Need to know: Malaysia
From session times to previous winners, we break down the key facts, stats and information ahead of the 15th round of the season - the final Grand Prix to be staged in Malaysia for the foreseeable future...
Sepang International Circuit: The original Tilke
Sepang was the first F1 track to be designed by renowned circuit architect Hermann Tilke. It has an interesting mix of medium and high-speed corners, but the biggest single challenge for the teams is cooling. The ambient temperature rarely drops below 30 degrees Celsius at this time of year, which places added pressure on the cooling of the power unit in particular. They also have to watch out for the rain – when it rains in this part of the world, it usually pours. In 2009 the race had to be stopped after 31 laps due to a flooded racetrack and the later-than-normal start time of 3pm leaves the race vulnerable to a late-afternoon thunderstorm.
The key corner - Turn 14
Visually it may not be one of the circuit’s instantly recognisable turns, but this tightening, understeer-inducing right-hander plays a crucial role in a fast lap of Sepang. It loads up the outside tyres and it’s important to get the car into the apex and get the power down early, because the longest straight on the track follows – along which there is the second DRS zone – with cars hitting speeds of around 330km/h.
Vettel set to retain his record
No man has won more Malaysian Grands Prix than Sebastian Vettel – and it is a record he will hold onto whatever happens on Sunday barring Fernando Alonso, a three-time victor at Sepang, scoring the unlikeliest of triumphs for McLaren. Should Vettel take the spoils, he will have finished first in more than a quarter of the Kuala Lumpur races.
Red Bull on repeat?
Despite their domination of Formula 1 racing in recent seasons, Mercedes have only ever triumphed once in Malaysia – in 2014 when Lewis Hamilton and Nico Rosberg cruised to a crushing one-two for the Silver Arrows. It is arch-rivals Ferrari who have consistently found the winning touch at Sepang, from Eddie Irvine in the inaugural 1999 race to Sebastian Vettel in 2015. But don’t forget Red Bull. The Milton-Keynes squad have claimed four Kuala Lumpur wins and Daniel Ricciardo and Max Verstappen finished first and second last season.
Can Lewis match Michael?
If he tops qualifying in Sepang on Saturday, Lewis Hamilton will share top spot in the all-time Malaysia poles list with the legendary Michael Schumacher. Past form suggests Vettel will, unsurprisingly, be the man most likely to stop him achieving that feat – neither Red Bull driver has ever made the front row here, Kimi Raikkonen has never secured pole position, and compatriot Valtteri Bottas’s best grid slot was a midfield eighth.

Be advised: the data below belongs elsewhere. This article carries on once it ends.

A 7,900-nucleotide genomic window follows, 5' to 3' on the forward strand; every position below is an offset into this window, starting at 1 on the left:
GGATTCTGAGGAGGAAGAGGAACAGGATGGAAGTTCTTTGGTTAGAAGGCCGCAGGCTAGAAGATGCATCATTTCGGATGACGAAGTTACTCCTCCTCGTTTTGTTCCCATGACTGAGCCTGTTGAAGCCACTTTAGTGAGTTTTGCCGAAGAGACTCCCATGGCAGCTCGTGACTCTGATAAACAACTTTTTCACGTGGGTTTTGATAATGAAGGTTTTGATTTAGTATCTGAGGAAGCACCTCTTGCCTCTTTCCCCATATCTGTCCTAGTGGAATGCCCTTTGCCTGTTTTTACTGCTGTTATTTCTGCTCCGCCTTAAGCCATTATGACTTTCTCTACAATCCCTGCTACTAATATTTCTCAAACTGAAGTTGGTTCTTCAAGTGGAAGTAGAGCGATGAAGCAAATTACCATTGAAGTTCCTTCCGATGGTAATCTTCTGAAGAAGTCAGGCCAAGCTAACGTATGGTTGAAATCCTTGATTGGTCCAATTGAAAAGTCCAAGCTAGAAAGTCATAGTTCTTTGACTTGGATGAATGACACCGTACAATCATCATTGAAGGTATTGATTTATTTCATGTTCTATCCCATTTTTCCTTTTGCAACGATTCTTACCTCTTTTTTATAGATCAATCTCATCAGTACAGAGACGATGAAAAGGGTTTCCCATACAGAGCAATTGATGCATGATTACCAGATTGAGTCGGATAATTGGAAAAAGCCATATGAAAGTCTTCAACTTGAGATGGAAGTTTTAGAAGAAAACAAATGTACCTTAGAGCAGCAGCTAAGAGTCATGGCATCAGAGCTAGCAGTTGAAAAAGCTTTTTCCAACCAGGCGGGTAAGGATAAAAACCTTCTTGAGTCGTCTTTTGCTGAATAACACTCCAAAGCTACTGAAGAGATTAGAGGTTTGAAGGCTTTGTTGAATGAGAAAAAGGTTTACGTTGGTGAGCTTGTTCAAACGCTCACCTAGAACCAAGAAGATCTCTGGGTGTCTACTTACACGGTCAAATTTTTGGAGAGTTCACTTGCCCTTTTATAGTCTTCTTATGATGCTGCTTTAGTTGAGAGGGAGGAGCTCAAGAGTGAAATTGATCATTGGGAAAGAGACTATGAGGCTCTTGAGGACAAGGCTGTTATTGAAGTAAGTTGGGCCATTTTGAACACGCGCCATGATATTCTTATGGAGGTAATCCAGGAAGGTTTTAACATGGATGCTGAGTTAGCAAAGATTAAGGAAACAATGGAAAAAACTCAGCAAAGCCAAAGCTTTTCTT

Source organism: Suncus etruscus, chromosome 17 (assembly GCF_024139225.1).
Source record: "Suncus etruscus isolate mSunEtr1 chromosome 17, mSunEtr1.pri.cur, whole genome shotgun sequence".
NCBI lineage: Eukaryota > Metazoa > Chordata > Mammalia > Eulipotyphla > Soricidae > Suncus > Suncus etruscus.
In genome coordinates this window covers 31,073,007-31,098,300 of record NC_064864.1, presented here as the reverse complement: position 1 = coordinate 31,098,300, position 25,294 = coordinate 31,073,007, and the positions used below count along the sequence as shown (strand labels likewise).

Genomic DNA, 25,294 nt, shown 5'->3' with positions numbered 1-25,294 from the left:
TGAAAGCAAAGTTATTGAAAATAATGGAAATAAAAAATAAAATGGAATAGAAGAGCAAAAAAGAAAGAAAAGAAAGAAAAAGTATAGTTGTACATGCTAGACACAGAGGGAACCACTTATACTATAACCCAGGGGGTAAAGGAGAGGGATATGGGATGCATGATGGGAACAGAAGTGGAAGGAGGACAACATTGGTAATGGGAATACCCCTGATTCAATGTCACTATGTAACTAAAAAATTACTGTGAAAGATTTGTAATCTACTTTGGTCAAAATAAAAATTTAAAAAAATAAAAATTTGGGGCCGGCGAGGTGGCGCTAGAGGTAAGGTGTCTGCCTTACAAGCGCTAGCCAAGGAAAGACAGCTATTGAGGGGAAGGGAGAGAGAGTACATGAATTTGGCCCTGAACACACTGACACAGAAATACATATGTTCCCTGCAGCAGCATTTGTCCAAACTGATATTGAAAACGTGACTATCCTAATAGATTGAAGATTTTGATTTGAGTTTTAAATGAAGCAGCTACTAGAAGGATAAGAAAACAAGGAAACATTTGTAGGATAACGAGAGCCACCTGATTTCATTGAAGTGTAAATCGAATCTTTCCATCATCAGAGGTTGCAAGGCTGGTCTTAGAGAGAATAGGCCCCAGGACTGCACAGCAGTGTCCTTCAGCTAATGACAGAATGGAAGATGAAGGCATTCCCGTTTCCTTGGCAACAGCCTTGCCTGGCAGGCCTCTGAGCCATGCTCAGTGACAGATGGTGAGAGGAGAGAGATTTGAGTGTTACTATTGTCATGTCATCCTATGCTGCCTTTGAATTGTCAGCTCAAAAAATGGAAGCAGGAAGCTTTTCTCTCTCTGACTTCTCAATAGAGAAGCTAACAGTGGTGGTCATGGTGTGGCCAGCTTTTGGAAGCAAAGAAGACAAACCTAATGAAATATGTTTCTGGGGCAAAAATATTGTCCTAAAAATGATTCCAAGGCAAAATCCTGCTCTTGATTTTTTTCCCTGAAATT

Can Vettel be caught?
Even were Lewis Hamilton to lead every lap of Sunday’s Malaysian finale he would still fall short of Sebastian Vettel’s current tally of 175 tours at the head of the field. Indeed the only man with a chance of reeling in the German is one whose name keeps cropping up in this feature – Fernando Alonso. At the opposite end of the scale, one current frontrunner is notable for his absence from this list: could Valtteri Bottas join it this weekend?
One thing is for sure - Sepang is going to be sorely missed by the drivers. Many of them rate it among their favourite circuits - or in Haas's Romain Grosjean's case, as his very favourite. Force India's Esteban Ocon echoes his compatriot's sentiment, saying: "It’s sad we will be racing here for the last time because it’s such a cool track. I am going to miss it!"
Will three become one?
We could leave Malaysia with one man topping the all-time Sepang podium list. Equally, we could in theory depart with three drivers sharing that honour. The latter would require one of two scenarios: Alonso, Vettel and Hamilton all finishing the race in the top three – or none of them making the top three. Recent form suggests both are highly unlikely – more probable is that Vettel and Hamilton sign off their Malaysian Grand Prix careers with six rostrum results apiece.
The big number
...and that man was Alex Yoong, who started last on the grid for Minardi in 2002, before retiring from the race with gearbox problems on lap 30. It was one of 14 F1 starts for the Kuala Lumpur local, whose best finish was seventh place in Australia the same year. Compatriot Fairuz Fauzy is the only other Malaysian to have appeared in a Grand Prix weekend - five times with Lotus in 2010, but in practice sessions only.